The 341 Meeting of Creditors is a hearing where the Trustee will ask you questions, under oath, about your assets and your liabilities. It is nicknamed the “341 hearing” because it falls under Section 341 of the Bankruptcy Code.
If you file bankruptcy in Syracuse, Cortland, Ithaca, Auburn, Oswego and most of Central New York, your meeting will take place in downtown Syracuse. You will be meeting with a Trustee and not a judge so the meeting is more informal than what you would expect. Nevertheless, it is an important part of the bankruptcy process that one should not take lightly.
A Trustee swears in the debtor and conducts the meeting. In Chapter 7 and Chapter 13 bankruptcies, trustees are selected because of their academic or work experience. In Syracuse, we have good natured, respectful, but very thorough Trustees. They have been known to ask questions regarding something out of left field that you did not think would matter. That is why it is absolutely vital your bankruptcy attorney gives you all the information and advice you need to be thoroughly prepared for the 341 bankruptcy meeting. In a Chapter 13 (consumer reorganization) case, the Trustee makes sure that the debtor complies with the bankruptcy plan and makes regular payments to their creditors. In a Chapter 7 bankruptcy (a liquidation), the Trustee oversees liquidation and makes payment to creditors. In most cases, there are no assets.
At the 341 Meeting of Creditors, the debtor is sworn in just as in a deposition. The proceeding, however, does not follow the rules of the courtroom. Creditors may ask questions informally, but there is no court reporter. Most creditors rarely attend. Proceedings are tape recorded with the Trustee using a small recording machine.
Section 341 meetings usually last no more than five to ten minutes each. I personally attend my 341 Meeting of Creditors.
Proper preparation of the Bankruptcy Petition and Schedules is vital to make the process flow smoothly. The 341 Meeting of Creditors never fails to expose the unfortunate couple who hired “paralegal services” or even filed bankruptcy themselves. Although the Bankruptcy Code allows consumers the right to file bankruptcy without the aid of an attorney (pro se), there is such a strong likelihood that your case may have issues, why would anyone take the risk of filing him or herself? We find that usually people feel they just can’t afford the legal representation they need. With this in mind, we are committed to offering the most flexible payment plan possible for our clients. We understand that most clients do not have several hundred dollars just laying around. After all, if you did, you probably wouldn’t be filing bankruptcy in the first place.
- State your name and current address for the record.
- Please provide your picture ID and Social Security number card for review.
- Did you sign the petition, schedules, statements, and related documents?
- Did you read the petition, schedules, and statements before you signed them?
- Are you personally familiar with the information contained in the petition, schedules, statements, and related documents?
- To the best of your knowledge, is the information contained in the petition, schedules, statements, and related documents true and correct?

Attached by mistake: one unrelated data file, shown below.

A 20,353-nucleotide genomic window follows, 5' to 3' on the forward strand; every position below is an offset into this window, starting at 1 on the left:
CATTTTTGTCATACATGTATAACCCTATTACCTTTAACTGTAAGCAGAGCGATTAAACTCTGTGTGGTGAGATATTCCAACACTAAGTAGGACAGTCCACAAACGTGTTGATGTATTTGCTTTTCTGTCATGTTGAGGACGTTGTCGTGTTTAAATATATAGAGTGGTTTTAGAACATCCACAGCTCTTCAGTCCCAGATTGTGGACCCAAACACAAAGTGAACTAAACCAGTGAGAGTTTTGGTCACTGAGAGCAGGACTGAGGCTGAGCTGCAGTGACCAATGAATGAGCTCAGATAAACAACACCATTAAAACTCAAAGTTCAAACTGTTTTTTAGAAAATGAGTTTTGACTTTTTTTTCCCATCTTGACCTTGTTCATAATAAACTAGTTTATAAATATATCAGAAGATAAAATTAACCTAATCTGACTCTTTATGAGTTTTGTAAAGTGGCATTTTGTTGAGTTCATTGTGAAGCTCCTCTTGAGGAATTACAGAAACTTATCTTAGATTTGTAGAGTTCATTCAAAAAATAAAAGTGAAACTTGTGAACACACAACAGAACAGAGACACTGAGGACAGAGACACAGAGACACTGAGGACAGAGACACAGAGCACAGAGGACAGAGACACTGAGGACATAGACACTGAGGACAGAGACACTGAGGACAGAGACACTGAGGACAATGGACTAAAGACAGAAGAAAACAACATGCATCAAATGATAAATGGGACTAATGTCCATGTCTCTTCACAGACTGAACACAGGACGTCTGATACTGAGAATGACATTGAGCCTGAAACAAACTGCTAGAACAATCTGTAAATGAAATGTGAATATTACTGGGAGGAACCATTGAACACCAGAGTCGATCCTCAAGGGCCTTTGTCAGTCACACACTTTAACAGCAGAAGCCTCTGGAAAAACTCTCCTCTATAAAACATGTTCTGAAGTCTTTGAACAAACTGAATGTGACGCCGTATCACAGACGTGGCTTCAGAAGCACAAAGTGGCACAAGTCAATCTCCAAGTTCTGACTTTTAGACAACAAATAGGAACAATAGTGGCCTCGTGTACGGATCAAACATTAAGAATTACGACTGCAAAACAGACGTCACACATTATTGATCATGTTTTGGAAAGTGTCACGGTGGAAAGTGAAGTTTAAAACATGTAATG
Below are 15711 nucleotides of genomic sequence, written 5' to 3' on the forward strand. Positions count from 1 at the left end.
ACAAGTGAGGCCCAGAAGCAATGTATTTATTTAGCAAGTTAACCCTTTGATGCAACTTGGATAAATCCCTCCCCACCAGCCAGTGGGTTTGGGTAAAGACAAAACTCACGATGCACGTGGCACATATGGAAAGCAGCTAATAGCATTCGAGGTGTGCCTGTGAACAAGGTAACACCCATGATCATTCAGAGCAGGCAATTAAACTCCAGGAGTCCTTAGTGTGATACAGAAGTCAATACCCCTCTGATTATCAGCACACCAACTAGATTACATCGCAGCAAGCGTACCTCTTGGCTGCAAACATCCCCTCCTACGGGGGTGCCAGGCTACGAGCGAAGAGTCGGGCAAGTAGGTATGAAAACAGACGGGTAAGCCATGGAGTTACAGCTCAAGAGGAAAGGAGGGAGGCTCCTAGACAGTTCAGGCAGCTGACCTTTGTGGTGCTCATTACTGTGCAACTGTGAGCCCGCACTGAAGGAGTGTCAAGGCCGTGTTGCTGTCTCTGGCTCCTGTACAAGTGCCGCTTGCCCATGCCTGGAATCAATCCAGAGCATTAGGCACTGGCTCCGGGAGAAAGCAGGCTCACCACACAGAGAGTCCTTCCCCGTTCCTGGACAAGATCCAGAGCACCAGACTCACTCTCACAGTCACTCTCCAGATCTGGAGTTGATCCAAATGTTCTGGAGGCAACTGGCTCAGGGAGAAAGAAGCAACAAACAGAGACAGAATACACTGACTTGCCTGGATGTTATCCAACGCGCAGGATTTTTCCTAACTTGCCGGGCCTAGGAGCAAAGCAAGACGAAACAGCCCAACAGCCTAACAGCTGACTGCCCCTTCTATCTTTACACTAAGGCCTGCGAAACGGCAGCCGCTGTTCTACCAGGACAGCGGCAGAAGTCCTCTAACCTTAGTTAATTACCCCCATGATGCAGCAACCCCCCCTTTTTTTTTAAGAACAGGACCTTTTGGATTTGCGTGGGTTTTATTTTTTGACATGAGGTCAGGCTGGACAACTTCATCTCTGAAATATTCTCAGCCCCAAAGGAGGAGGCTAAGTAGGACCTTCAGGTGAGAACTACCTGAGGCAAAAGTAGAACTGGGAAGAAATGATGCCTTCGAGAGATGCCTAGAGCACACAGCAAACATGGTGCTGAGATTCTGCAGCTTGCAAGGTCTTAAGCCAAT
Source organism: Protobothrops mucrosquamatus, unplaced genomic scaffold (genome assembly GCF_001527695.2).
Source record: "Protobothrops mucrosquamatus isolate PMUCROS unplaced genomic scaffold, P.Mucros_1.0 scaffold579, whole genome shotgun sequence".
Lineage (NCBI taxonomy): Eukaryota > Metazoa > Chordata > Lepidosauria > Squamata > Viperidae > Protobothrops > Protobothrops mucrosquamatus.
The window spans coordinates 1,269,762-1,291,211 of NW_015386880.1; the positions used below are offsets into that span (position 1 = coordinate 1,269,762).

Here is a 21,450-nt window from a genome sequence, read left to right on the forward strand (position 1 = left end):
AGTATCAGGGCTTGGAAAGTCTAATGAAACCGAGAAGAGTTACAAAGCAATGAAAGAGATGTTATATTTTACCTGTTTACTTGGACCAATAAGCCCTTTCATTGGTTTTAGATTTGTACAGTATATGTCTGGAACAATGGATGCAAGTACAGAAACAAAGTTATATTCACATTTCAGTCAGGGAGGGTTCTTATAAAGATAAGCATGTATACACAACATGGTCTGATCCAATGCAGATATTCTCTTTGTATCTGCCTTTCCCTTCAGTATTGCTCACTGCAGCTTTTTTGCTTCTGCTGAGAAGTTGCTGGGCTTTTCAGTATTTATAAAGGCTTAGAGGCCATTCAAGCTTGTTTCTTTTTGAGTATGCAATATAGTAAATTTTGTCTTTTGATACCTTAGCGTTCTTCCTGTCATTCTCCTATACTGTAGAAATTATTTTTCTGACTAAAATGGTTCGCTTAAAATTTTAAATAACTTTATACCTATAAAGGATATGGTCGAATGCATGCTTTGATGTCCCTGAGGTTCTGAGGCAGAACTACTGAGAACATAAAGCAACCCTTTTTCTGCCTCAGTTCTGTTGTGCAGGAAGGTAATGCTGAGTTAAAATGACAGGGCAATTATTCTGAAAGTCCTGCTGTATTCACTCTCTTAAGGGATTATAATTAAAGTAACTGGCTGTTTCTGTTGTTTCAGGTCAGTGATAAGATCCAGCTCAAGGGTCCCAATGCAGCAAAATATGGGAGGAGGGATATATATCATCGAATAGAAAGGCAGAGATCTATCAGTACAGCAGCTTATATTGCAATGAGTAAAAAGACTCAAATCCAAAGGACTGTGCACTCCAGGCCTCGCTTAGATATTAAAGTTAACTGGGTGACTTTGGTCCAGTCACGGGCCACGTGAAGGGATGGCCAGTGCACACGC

- Did you list all of your assets?
- Did you list all of your debts?
- Have you lived in this state for the past two years?
- Do you owe anyone domestic support?
- Have you previously filed bankruptcy?
- I have examined your tax return. Is the copy of the tax return you provided a true copy of the most recent tax return you filed?
- Have you read the Bankruptcy Information Sheet provided by the United States Trustee?
- Do you own or have any interest whatsoever in any real estate?
- Do you own or have any interest whatsoever in any vehicles? If you say no, they will ask how you get around.
- Have you made any transfers of any property or given any property away within the last two years.
- Does anyone hold property belonging to you?
- Does anyone owe you money?
- Do you anticipate receiving life insurance proceeds or an inheritance as a result of someone’s death within the next six months?
- Are you suing someone or contemplating filing suit against someone?
The trustee may also ask other questions related to your property or how you reached the values on your assets. If the trustee needs more information or documents that aren’t currently available, the meeting may be continued to a later date when the required information can be provided and all questions answered.
You and your attorney are required to attend the 341 Meeting. Many attorneys hire a “cover lawyer” to appear. I am not trying to disparage or put down other attorneys. I understand why many attorneys do not attend the 341 Meeting. They see it as a quick five to ten minute relatively routine meeting, which usually occurs without incident. I understand my clients’ anxiety, and I do my best to reduce their stress by being a reassuring presence and a familiar face.
As you can see, the “341 Meeting of Creditors” is not to be taken lightly. That is why my commitment to you is this:
I will personally prepare you every step of the way and I or, in very rare circumstances, an attorney selected and approved by me will attend this stressful encounter WITH you!
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The 341 Meeting of Creditors causes sleepless nights prior to the big day. After all, you are discussing your personal finances under oath, while being recorded, in a room full of strangers with a big red sign emblazoned with the words “FBI INVESTIGATES BANKRUPTCY CRIMES”. Who wouldn’t be nervous? I understand, and we will get you through it successfully.
We are looking forward to meeting with you personally and hopefully implementing a plan of action to improve your current situation. We will discuss all your options, provide information and advice, and talk about the pros and cons.